Let me give the name of "vicious abstractionism" to a way of using concepts which may be thus described: We conceive a concrete situation by singling out some salient or important feature in it, and classing it under that; then, instead of adding to its previous characters all the positive consequences which the new way of conceiving it may bring, we proceed to use our concept privatively; reducing the originally rich phenomenon to the naked suggestions of that name abstractly taken, treating it as a case of "nothing but" that concept, and acting as if all the other characters from out of which the concept is abstracted were expunged. Abstraction, functioning in this way, becomes a means of arrest far more than a means of advance in thought. ... The viciously privative employment of abstract characters and class names is, I am persuaded, one of the great original sins of the rationalistic mind.[9]

In a chapter on "The Methods and Snares of Psychology" in The Principles of Psychology, James describes a related fallacy, the psychologist's fallacy, thus: "The great snare of the psychologist is the confusion of his own standpoint with that of the mental fact about which he is making his report. I shall hereafter call this the "psychologist's fallacy" par excellence" (volume 1, p. 196). John Dewey followed James in describing a variety of fallacies, including "the philosophic fallacy", "the analytic fallacy", and "the fallacy of definition".[10]

Use of constructs in science

Main article: Construct (philosophy of science)

The concept of a "construct" has a long history in science; it is used in many, if not most, areas of science. A construct is a hypothetical explanatory variable that is not directly observable. For example, the concepts of motivation in psychology, utility in economics, and gravitational field in physics are constructs; they are not directly observable, but instead are tools to describe natural phenomena.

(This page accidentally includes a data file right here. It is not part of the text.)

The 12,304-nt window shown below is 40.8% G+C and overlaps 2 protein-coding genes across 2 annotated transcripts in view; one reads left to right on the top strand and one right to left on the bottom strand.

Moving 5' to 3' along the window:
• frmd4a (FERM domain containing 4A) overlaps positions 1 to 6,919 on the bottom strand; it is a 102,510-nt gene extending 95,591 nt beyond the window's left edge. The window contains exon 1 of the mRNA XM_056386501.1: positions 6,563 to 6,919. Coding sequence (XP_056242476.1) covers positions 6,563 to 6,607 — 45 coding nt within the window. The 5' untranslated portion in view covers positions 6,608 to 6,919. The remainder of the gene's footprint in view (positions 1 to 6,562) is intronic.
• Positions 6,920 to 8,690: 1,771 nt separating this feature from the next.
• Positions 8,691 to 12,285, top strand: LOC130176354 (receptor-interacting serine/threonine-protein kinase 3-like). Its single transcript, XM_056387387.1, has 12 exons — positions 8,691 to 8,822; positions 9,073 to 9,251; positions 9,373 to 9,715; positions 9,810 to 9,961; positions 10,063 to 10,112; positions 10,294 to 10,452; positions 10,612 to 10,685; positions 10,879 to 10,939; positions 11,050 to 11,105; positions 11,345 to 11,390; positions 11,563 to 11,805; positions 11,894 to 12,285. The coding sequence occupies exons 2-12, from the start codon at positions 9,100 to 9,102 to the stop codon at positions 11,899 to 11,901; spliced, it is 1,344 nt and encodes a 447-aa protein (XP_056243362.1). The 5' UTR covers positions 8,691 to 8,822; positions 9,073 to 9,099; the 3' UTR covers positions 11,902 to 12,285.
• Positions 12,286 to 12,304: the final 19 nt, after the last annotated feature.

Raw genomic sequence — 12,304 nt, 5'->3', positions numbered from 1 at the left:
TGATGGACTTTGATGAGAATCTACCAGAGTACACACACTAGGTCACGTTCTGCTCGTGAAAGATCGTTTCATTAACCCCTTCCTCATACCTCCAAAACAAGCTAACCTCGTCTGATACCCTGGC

The degree to which a construct is useful and accepted as part of the current paradigm in a scientific community depends on empirical research that has demonstrated that a scientific construct has construct validity (especially, predictive validity).[11] Thus, in contrast to Whitehead, many psychologists[who?] seem to believe that, if properly understood and empirically corroborated, the "reification fallacy" applied to scientific constructs is not a fallacy at all; it is one part of theory creation and evaluation in 'Normal science'.[original research?]

Stephen Jay Gould draws heavily on the idea of fallacy of reification in his book The Mismeasure of Man. He argues that the error in using intelligence quotient scores to judge people's intelligence is that, just because a quantity called "intelligence" or "intelligence quotient" is defined as a measurable thing does not mean that intelligence is real; thus denying the validity of the construct "intelligence."[12]

Relation to other fallacies

Pathetic fallacy (also known as anthropomorphic fallacy or anthropomorphization) is a specific type[dubiousdiscuss] of reification. Just as reification is the attribution of concrete characteristics to an abstract idea, a pathetic fallacy is committed when those characteristics are specifically human characteristics, especially thoughts or feelings.[13] Pathetic fallacy is also related to personification, which is a direct and explicit ascription of life and sentience to the thing in question, whereas the pathetic fallacy is much broader and more allusive.